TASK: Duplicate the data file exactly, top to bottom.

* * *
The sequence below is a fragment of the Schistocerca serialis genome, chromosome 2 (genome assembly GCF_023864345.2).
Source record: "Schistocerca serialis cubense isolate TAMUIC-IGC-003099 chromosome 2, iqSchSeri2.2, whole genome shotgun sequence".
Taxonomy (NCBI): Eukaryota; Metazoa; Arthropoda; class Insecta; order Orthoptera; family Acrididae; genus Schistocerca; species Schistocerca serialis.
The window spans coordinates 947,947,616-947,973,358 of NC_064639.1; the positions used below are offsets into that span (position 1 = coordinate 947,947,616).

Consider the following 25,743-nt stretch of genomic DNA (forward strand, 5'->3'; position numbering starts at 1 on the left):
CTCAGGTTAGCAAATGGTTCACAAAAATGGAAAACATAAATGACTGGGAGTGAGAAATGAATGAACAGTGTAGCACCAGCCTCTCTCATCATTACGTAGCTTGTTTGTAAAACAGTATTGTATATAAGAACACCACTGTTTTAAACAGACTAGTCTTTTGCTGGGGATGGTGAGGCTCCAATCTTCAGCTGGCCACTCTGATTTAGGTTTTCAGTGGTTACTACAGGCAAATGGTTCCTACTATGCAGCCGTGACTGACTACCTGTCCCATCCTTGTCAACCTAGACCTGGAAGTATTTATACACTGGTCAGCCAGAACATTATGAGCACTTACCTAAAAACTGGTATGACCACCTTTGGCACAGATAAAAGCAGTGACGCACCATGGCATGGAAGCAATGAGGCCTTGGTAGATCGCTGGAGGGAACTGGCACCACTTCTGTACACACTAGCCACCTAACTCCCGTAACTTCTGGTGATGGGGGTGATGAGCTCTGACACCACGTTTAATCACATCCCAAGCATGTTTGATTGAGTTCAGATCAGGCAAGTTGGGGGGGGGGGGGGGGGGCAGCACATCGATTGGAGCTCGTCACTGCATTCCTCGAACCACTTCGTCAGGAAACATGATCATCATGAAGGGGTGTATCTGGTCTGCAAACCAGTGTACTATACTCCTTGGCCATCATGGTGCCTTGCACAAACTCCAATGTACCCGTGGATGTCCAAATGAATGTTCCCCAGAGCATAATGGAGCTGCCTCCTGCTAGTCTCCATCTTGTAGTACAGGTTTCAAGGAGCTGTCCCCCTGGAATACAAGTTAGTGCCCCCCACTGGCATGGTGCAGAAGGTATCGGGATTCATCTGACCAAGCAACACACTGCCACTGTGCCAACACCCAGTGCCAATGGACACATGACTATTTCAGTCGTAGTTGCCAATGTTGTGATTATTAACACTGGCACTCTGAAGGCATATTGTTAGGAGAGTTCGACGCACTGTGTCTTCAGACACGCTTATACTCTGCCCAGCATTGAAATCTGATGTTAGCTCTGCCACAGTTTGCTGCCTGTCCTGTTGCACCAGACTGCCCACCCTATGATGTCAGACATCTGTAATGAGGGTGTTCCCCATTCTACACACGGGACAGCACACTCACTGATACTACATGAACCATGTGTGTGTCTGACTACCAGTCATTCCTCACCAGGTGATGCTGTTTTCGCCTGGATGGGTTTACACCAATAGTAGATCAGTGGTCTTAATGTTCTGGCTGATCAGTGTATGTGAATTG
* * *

The sequence below is a fragment of the Schistocerca serialis genome, chromosome 2 (genome assembly GCF_023864345.2).
Source record: "Schistocerca serialis cubense isolate TAMUIC-IGC-003099 chromosome 2, iqSchSeri2.2, whole genome shotgun sequence".
Taxonomy (NCBI): Eukaryota; Metazoa; Arthropoda; class Insecta; order Orthoptera; family Acrididae; genus Schistocerca; species Schistocerca serialis.
The window spans coordinates 947,947,616-947,973,358 of NC_064639.1; the positions used below are offsets into that span (position 1 = coordinate 947,947,616).

Consider the following 25,743-nt stretch of genomic DNA (forward strand, 5'->3'; position numbering starts at 1 on the left):
CTCAGGTTAGCAAATGGTTCACAAAAATGGAAAACATAAATGACTGGGAGTGAGAAATGAATGAACAGTGTAGCACCAGCCTCTCTCATCATTACGTAGCTTGTTTGTAAAACAGTATTGTATATAAGAACACCACTGTTTTAAACAGACTAGTCTTTTGCTGGGGATGGTGAGGCTCCAATCTTCAGCTGGCCACTCTGATTTAGGTTTTCAGTGGTTACTACAGGCAAATGGTTCCTACTATGCAGCCGTGACTGACTACCTGTCCCATCCTTGTCAACCTAGACCTGGAAGTATTTATACACTGGTCAGCCAGAACATTATGAGCACTTACCTAAAAACTGGTATGACCACCTTTGGCACAGATAAAAGCAGTGACGCACCATGGCATGGAAGCAATGAGGCCTTGGTAGATCGCTGGAGGGAACTGGCACCACTTCTGTACACACTAGCCACCTAACTCCCGTAACTTCTGGTGATGGGGGTGATGAGCTCTGACACCACGTTTAATCACATCCCAAGCATGTTTGATTGAGTTCAGATCAGGCAAGTTGGGGGGGGGGGGGGGGGGCAGCACATCGATTGGAGCTCGTCACTGCATTCCTCGAACCACTTCGTCAGGAAACATGATCATCATGAAGGGGTGTATCTGGTCTGCAAACCAGTGTACTATACTCCTTGGCCATCATGGTGCCTTGCACAAACTCCAATGTACCCGTGGATGTCCAAATGAATGTTCCCCAGAGCATAATGGAGCTGCCTCCTGCTAGTCTCCATCTTGTAGTACAGGTTTCAAGGAGCTGTCCCCCTGGAATACAAGTTAGTGCCCCCCACTGGCATGGTGCAGAAGGTATCGGGATTCATCTGACCAAGCAACACACTGCCACTGTGCCAACACCCAGTGCCAATGGACACATGACTATTTCAGTCGTAGTTGCCAATGTTGTGATTATTAACACTGGCACTCTGAAGGCATATTGTTAGGAGAGTTCGACGCACTGTGTCTTCAGACACGCTTATACTCTGCCCAGCATTGAAATCTGATGTTAGCTCTGCCACAGTTTGCTGCCTGTCCTGTTGCACCAGACTGCCCACCCTATGATGTCAGACATCTGTAATGAGGGTGTTCCCCATTCTACACACGGGACAGCACACTCACTGATACTACATGAACCATGTGTGTGTCTGACTACCAGTCATTCCTCACCAGGTGATGCTGTTTTCGCCTGGATGGGTTTACACCAATAGTAGATCAGTGGTCTTAATGTTCTGGCTGATCAGTGTATGTGAATTG